Using Google Forms for Learning Routines

It seems like every year, around the last couple months before school is out, I begin to reflect on the things that worked really well. Was it the strategy? Students? Timeliness of feedback? How we used technology? These questions, among many others, guide me through the reflection and improvement process.

google forms, google sheets, google apps for education

Our successes this year have pointed to the more routine learning activities. In many cases, technology has allowed us to generate and share information in ways we could not have otherwise accomplished. In particular, using Google Forms to send and receive various types of feedback has been very effective.

Here are some of the ways I've changed classroom learning routines to integrate technology and improve access to feedback and other exchange of information. All of them use Google Forms to increase the access to information from student to teacher and vice versa.

1. Exit Tickets

I love the idea of an exit ticket. It's one of the activities that students are motivated to do because class is over when they're done. And they usually put a lot of effort into writing them because they know that I actually read them and use the results to make lesson plans.

When Google Classroom came out with the Question post at the beginning of the school year, I was excited and thought that it would be great for exit tickets. I soon realized that Forms is still the way to go because it sends the results to a sheet, which is more versatile in terms of data analysis over time.

Here's a video that shows my plan to set up sheets that automatically filter individual responses from a mother sheet.

2. Essential Questions

For each unit, I make an essential questions Google Form. The one below is for World War II. I assigned students questions and they used their notes and other resources to respond. This provided me with enough student work to show them what I expected.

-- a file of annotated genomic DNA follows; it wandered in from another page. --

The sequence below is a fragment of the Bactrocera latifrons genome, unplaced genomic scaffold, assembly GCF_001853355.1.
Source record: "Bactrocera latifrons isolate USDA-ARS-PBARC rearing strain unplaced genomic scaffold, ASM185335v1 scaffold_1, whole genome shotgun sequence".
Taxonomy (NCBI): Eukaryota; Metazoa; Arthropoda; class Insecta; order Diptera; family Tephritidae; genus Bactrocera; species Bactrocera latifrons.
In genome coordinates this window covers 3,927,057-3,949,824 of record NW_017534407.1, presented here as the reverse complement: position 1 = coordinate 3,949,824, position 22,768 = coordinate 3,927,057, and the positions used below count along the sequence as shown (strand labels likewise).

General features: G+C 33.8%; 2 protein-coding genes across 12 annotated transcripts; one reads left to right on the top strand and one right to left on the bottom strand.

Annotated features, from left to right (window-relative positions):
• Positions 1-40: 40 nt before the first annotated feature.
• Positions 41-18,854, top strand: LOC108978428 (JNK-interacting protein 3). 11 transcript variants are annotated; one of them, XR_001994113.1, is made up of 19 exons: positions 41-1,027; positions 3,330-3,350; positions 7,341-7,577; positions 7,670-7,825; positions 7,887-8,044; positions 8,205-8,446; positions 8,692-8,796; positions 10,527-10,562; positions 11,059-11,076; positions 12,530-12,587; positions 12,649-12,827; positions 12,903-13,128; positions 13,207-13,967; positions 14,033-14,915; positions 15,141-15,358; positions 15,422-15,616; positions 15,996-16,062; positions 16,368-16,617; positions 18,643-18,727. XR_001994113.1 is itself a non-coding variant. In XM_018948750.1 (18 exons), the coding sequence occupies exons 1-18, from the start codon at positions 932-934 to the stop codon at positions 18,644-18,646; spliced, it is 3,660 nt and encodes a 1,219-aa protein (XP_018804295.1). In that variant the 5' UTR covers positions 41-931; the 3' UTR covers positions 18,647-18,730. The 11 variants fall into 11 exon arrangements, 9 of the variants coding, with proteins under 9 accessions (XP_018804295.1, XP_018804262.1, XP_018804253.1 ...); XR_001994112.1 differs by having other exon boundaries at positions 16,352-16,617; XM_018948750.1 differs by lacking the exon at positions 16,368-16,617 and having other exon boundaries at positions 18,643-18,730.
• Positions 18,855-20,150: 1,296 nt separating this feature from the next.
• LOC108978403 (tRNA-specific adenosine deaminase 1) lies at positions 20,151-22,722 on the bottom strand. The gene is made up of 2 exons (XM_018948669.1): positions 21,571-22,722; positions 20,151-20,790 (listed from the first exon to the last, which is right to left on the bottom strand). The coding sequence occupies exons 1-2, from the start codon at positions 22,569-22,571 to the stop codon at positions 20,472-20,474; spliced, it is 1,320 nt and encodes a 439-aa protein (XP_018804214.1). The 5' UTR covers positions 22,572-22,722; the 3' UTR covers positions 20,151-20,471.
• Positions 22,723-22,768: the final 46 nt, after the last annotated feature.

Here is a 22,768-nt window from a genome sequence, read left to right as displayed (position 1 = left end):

essential questions, understanding by design

The image below shows how the responses are displayed in summary view. Although individual view is useful, the summary is better for displaying responses with the projector. Like I mentioned above, this is a great way to show the students the good, bad, and the ugly. If it's too ugly (or not good enough), I make time for students to work in groups to resubmit better responses. More on this in a future post.

3. Assessment Evaluation

I used to print evaluation forms for students to complete after a unit assessment. The purpose of the self-evaluation was to reflect on achievement and to write goals to carry forward. Now that I use the Google Forms for this very important activity, I don't have to remember to make copies, self-evaluations can be checked anywhere (without a stack of papers to carry), and a running record can be easily analyzed during student-led conferences.

4. Practice and Homework

We do a lot of image analysis, so the form is a great way to quickly collect all of the responses and debrief as a class. Since the questions are routine, making a new form is as simple as making a copy of a form that I designated as a template. Then, add the image(s) and customize the design. It's not hard for even the most novice user.

Homework in my history class could be anything from guided reading to interactive activities and summaries of class notes. Forms works great for receiving all of the homework responses because we often use the homework content for classroom activities, which can be projected as described above.

What's the big deal?

Forms allows students to turn in the work, whether practice or homework, without losing access to it. This also reduces wastebasket work because the students can do something with whatever the form collects. Further, I've observed students showing more effort when they know the class is relying on their contribution to complete the following stages of an activity (i.e., collecting map data for Google My Maps).